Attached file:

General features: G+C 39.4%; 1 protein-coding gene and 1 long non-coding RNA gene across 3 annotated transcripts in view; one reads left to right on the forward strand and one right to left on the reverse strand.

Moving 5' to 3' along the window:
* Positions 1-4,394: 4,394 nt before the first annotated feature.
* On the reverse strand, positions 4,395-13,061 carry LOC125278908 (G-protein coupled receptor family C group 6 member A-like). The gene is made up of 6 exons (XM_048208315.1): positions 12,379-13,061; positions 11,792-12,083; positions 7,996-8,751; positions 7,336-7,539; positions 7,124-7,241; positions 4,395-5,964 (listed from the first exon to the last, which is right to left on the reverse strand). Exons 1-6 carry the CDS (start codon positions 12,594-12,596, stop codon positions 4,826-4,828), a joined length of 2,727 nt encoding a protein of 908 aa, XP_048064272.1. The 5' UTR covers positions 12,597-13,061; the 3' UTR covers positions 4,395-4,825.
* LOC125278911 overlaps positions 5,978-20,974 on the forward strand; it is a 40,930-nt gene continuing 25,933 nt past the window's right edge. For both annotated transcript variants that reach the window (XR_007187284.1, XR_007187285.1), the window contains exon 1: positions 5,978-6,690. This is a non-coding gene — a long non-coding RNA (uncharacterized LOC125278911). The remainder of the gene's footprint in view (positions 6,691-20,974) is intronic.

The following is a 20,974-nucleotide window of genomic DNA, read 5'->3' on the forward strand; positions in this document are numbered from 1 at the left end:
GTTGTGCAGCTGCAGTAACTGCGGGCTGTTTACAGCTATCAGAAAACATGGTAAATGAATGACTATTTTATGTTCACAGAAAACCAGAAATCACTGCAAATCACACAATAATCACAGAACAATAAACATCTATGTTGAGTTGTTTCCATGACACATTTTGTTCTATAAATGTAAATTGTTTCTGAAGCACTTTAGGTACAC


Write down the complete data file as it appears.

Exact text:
General features: G+C 39.4%; 1 protein-coding gene and 1 long non-coding RNA gene across 3 annotated transcripts in view; one reads left to right on the forward strand and one right to left on the reverse strand.

Moving 5' to 3' along the window:
* Positions 1-4,394: 4,394 nt before the first annotated feature.
* On the reverse strand, positions 4,395-13,061 carry LOC125278908 (G-protein coupled receptor family C group 6 member A-like). The gene is made up of 6 exons (XM_048208315.1): positions 12,379-13,061; positions 11,792-12,083; positions 7,996-8,751; positions 7,336-7,539; positions 7,124-7,241; positions 4,395-5,964 (listed from the first exon to the last, which is right to left on the reverse strand). Exons 1-6 carry the CDS (start codon positions 12,594-12,596, stop codon positions 4,826-4,828), a joined length of 2,727 nt encoding a protein of 908 aa, XP_048064272.1. The 5' UTR covers positions 12,597-13,061; the 3' UTR covers positions 4,395-4,825.
* LOC125278911 overlaps positions 5,978-20,974 on the forward strand; it is a 40,930-nt gene continuing 25,933 nt past the window's right edge. For both annotated transcript variants that reach the window (XR_007187284.1, XR_007187285.1), the window contains exon 1: positions 5,978-6,690. This is a non-coding gene — a long non-coding RNA (uncharacterized LOC125278911). The remainder of the gene's footprint in view (positions 6,691-20,974) is intronic.

The following is a 20,974-nucleotide window of genomic DNA, read 5'->3' on the forward strand; positions in this document are numbered from 1 at the left end:
GTTGTGCAGCTGCAGTAACTGCGGGCTGTTTACAGCTATCAGAAAACATGGTAAATGAATGACTATTTTATGTTCACAGAAAACCAGAAATCACTGCAAATCACACAATAATCACAGAACAATAAACATCTATGTTGAGTTGTTTCCATGACACATTTTGTTCTATAAATGTAAATTGTTTCTGAAGCACTTTAGGTACAC